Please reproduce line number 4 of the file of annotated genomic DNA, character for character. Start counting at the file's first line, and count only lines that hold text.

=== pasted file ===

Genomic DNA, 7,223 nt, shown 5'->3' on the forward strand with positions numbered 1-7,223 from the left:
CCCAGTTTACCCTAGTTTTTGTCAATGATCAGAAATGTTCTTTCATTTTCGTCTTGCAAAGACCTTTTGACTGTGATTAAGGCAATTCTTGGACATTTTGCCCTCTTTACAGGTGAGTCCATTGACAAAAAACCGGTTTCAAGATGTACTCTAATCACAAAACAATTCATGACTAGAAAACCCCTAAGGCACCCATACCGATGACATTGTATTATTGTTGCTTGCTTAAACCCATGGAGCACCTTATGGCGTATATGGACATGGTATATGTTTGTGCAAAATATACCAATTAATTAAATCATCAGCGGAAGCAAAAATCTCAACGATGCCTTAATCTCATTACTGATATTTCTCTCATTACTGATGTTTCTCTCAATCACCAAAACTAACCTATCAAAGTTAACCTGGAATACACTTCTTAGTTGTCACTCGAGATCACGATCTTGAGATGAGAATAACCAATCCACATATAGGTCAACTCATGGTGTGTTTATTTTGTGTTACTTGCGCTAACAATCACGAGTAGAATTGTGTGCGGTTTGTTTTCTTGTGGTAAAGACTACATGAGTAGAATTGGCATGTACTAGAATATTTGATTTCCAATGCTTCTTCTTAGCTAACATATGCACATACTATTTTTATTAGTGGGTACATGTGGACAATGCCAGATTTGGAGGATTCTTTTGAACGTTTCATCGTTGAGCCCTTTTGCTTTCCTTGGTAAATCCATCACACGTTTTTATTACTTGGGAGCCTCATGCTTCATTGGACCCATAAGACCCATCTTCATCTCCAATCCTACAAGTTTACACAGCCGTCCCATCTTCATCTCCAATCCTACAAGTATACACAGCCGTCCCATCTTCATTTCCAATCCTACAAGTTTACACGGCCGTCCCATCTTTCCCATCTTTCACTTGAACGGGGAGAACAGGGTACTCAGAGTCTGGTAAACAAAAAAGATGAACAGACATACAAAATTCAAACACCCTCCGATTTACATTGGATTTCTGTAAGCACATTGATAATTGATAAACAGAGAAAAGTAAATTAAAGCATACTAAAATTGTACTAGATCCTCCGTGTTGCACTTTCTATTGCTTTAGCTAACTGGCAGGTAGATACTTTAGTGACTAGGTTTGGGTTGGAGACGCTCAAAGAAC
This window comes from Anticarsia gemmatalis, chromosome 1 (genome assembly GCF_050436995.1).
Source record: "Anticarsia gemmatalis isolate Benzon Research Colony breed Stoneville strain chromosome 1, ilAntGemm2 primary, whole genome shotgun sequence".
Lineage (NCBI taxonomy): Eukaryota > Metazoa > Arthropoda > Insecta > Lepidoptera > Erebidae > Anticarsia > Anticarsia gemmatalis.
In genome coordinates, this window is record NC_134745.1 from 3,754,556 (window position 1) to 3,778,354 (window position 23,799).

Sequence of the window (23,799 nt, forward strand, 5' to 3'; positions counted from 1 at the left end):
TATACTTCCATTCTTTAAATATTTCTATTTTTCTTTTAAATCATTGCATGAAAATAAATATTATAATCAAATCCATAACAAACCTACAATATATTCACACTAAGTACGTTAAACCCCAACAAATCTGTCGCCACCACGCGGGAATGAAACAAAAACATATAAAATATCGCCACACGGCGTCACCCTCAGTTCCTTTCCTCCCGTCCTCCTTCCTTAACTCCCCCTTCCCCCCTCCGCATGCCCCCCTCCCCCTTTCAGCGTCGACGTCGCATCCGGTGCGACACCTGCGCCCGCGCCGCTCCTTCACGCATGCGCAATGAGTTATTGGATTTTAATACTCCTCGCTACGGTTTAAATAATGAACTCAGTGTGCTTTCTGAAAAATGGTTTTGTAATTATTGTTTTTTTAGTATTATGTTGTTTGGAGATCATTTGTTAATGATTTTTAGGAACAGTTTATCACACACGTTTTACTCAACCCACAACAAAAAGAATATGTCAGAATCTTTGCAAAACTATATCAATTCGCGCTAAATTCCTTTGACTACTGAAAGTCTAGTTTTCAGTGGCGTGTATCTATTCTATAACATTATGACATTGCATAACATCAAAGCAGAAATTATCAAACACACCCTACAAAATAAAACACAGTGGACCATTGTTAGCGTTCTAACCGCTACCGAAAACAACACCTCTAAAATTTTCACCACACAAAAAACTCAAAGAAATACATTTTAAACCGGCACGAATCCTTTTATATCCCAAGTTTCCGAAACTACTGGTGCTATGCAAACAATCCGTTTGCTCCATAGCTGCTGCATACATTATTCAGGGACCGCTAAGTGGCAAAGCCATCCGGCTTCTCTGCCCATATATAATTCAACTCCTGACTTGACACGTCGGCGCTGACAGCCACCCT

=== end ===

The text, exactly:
Source record: "Anticarsia gemmatalis isolate Benzon Research Colony breed Stoneville strain chromosome 1, ilAntGemm2 primary, whole genome shotgun sequence".